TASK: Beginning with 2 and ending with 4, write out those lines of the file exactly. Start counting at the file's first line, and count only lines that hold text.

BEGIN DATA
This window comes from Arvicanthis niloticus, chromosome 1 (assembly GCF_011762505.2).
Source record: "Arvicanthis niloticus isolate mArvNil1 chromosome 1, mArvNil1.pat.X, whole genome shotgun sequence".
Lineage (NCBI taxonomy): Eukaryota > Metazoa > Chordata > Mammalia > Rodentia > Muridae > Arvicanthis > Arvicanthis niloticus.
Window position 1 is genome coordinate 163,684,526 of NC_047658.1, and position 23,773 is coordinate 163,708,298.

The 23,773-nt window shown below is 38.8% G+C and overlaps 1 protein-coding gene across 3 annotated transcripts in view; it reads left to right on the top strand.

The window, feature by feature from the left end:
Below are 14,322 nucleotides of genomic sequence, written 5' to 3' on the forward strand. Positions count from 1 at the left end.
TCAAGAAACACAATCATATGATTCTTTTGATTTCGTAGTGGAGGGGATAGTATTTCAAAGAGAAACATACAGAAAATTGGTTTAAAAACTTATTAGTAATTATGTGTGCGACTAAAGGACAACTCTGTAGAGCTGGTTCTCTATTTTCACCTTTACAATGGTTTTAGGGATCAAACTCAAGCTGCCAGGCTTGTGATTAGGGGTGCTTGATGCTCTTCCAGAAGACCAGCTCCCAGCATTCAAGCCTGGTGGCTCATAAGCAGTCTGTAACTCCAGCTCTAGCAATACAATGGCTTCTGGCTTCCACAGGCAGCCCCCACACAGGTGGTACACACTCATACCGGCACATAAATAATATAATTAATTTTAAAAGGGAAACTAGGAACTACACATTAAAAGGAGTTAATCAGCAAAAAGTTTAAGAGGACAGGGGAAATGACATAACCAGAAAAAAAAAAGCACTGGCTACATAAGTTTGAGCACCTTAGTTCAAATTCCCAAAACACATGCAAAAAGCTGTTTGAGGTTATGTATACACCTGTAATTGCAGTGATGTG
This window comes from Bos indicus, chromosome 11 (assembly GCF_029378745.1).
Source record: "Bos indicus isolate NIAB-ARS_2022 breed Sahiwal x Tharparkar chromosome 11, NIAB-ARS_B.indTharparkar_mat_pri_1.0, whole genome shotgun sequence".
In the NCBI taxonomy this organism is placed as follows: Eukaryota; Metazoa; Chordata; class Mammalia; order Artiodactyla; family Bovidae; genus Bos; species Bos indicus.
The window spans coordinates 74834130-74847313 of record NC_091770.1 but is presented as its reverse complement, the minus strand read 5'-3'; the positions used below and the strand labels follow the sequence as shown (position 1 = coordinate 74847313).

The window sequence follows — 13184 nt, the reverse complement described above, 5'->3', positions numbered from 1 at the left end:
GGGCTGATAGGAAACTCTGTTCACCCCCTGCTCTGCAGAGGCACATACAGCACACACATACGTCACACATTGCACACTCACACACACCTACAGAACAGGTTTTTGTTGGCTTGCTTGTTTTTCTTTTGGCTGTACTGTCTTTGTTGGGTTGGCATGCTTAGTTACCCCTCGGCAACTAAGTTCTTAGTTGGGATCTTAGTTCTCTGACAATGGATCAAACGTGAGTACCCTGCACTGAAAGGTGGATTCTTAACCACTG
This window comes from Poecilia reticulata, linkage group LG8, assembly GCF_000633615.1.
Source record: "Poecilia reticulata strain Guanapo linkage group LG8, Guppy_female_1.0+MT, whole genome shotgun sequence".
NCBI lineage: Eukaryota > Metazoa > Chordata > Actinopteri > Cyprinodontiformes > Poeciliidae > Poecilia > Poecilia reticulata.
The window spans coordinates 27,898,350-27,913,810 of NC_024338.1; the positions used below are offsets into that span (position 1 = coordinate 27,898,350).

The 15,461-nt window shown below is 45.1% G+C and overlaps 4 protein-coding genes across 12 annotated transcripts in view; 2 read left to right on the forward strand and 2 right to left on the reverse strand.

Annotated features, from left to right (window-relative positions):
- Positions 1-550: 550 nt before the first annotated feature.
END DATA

Source record: "Arvicanthis niloticus isolate mArvNil1 chromosome 1, mArvNil1.pat.X, whole genome shotgun sequence".
Lineage (NCBI taxonomy): Eukaryota > Metazoa > Chordata > Mammalia > Rodentia > Muridae > Arvicanthis > Arvicanthis niloticus.
Window position 1 is genome coordinate 163,684,526 of NC_047658.1, and position 23,773 is coordinate 163,708,298.